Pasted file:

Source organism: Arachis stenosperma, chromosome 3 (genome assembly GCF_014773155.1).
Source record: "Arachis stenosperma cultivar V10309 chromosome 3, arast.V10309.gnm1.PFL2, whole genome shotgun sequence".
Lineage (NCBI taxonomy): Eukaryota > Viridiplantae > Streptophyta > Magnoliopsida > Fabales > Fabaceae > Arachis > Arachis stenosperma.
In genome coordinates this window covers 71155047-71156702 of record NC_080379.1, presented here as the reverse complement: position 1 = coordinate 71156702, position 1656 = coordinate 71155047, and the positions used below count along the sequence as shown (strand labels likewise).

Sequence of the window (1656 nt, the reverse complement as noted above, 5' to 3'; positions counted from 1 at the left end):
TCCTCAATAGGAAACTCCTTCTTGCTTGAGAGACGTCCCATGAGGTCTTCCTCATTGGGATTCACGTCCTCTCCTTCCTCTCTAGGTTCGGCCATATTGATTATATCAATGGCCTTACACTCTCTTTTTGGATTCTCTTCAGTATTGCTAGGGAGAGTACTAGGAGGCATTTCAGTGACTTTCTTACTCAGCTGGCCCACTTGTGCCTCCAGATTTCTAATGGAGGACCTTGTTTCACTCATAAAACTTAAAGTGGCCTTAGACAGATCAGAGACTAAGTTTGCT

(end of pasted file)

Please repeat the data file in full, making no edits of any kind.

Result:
Source organism: Arachis stenosperma, chromosome 3 (genome assembly GCF_014773155.1).
Source record: "Arachis stenosperma cultivar V10309 chromosome 3, arast.V10309.gnm1.PFL2, whole genome shotgun sequence".
Lineage (NCBI taxonomy): Eukaryota > Viridiplantae > Streptophyta > Magnoliopsida > Fabales > Fabaceae > Arachis > Arachis stenosperma.
In genome coordinates this window covers 71155047-71156702 of record NC_080379.1, presented here as the reverse complement: position 1 = coordinate 71156702, position 1656 = coordinate 71155047, and the positions used below count along the sequence as shown (strand labels likewise).

Sequence of the window (1656 nt, the reverse complement as noted above, 5' to 3'; positions counted from 1 at the left end):
TCCTCAATAGGAAACTCCTTCTTGCTTGAGAGACGTCCCATGAGGTCTTCCTCATTGGGATTCACGTCCTCTCCTTCCTCTCTAGGTTCGGCCATATTGATTATATCAATGGCCTTACACTCTCTTTTTGGATTCTCTTCAGTATTGCTAGGGAGAGTACTAGGAGGCATTTCAGTGACTTTCTTACTCAGCTGGCCCACTTGTGCCTCCAGATTTCTAATGGAGGACCTTGTTTCACTCATAAAACTTAAAGTGGCCTTAGACAGATCAGAGACTAAGTTTGCT